Mediation provides assistance to farmers facing financial difficulties
When confronted with on-farm hardship, there are ways for farmers to seek help to remedy these situations. Mediation is an option available to farmers as they work with their creditors to find a mutually beneficial solution to a delinquent secured agricultural debt of $20,000 or more.
As the farming community has worked through several years of lower commodity prices, some farmers have seen their balance sheets erode and financial stress has increased, leading to financial problems. Farm mediation provides a confidential approach to negotiate settlements to financial disputes that allows all parties to come together to construct a plan to settle the financial issues.
Iowa State University Extension and Outreach has partnered with Iowa Mediation Service to create a video "Understanding Farm Mediation" providing information and tips to help farmers better understand the mediation process. The video describes the mediation process while also discussing how to prepare for mediation. A companion video called "Tips for Managing Margins" includes information on how to survive these challenging economic times.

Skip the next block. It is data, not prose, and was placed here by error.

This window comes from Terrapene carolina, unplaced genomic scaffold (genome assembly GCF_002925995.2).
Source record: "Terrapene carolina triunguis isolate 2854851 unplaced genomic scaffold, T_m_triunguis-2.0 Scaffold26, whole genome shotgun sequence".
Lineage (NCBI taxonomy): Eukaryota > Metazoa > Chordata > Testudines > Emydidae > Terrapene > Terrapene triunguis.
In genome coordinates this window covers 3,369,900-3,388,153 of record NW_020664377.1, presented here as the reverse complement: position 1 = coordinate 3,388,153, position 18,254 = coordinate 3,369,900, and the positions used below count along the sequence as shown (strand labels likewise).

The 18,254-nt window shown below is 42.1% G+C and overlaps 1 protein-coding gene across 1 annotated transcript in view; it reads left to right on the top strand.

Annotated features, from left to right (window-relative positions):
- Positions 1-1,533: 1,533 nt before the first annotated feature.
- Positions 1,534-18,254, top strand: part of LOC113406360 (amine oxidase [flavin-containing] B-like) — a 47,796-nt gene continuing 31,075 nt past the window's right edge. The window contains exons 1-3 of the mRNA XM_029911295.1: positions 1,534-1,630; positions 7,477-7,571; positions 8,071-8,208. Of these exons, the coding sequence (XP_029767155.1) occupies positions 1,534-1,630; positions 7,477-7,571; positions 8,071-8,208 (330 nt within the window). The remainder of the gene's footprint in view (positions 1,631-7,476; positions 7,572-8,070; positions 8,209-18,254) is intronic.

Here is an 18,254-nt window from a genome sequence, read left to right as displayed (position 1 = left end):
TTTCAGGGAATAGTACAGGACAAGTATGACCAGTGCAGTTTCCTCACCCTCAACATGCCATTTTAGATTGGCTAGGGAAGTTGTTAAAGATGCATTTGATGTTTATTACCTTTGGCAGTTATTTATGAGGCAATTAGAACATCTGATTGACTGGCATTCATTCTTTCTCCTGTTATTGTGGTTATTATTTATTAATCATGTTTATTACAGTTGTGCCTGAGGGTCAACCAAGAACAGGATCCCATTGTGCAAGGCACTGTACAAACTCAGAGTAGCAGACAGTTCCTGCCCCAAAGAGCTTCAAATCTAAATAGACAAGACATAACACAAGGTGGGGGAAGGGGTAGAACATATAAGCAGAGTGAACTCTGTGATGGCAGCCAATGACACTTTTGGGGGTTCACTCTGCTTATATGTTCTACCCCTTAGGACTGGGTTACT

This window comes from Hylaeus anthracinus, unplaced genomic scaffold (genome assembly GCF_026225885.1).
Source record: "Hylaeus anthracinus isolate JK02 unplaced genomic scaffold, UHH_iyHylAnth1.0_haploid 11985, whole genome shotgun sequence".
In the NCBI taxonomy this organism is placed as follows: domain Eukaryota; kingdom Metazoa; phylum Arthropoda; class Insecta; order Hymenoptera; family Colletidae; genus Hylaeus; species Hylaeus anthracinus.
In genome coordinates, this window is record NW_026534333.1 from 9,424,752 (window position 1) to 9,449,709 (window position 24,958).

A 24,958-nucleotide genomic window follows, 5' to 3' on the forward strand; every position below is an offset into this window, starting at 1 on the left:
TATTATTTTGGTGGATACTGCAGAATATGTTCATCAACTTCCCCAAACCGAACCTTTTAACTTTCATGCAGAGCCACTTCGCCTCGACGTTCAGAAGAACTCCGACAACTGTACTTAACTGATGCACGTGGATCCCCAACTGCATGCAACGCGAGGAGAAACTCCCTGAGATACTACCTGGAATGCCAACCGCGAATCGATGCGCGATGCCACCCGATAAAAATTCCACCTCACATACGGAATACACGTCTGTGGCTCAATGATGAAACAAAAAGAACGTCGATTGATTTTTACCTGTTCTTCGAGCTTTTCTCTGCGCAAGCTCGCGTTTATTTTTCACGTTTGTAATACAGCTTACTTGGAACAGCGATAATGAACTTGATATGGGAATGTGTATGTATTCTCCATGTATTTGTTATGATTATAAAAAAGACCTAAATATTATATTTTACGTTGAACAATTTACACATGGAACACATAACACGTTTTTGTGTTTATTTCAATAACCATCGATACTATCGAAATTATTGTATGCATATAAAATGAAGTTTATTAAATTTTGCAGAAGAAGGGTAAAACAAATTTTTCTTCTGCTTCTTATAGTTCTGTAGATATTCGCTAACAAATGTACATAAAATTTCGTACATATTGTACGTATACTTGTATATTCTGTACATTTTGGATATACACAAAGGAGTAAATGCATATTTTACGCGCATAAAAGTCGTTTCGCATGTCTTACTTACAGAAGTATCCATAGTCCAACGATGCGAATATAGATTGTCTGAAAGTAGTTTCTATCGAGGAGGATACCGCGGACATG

While mediation is available should it be needed, ISU Extension and Outreach provides financial resources to help farmers create a financial plan for their operation.
- The Iowa Concern Hotline provides free legal information to both rural and urban Iowans. Services are available 24 hours a day, 7 days a week by calling 1-800-447-1985.
- The Financial section of the Ag Decision Maker website includes Information Files and Decision Tools for understanding and analyzing financial statement.
- The Center for Agricultural Law and Taxation provides information about the application of developments in agricultural law and taxation.
- Farm Financial Associates are available to provide a no-cost look at a farm’s complete financial situation.
- The Beginning Farmer Center helps inform and support those who are new to farming. It also works with established farmers on succession planning for when they leave the industry.
Chad E. Hart, extension economist, Iowa State University, 515-294-9911, firstname.lastname@example.org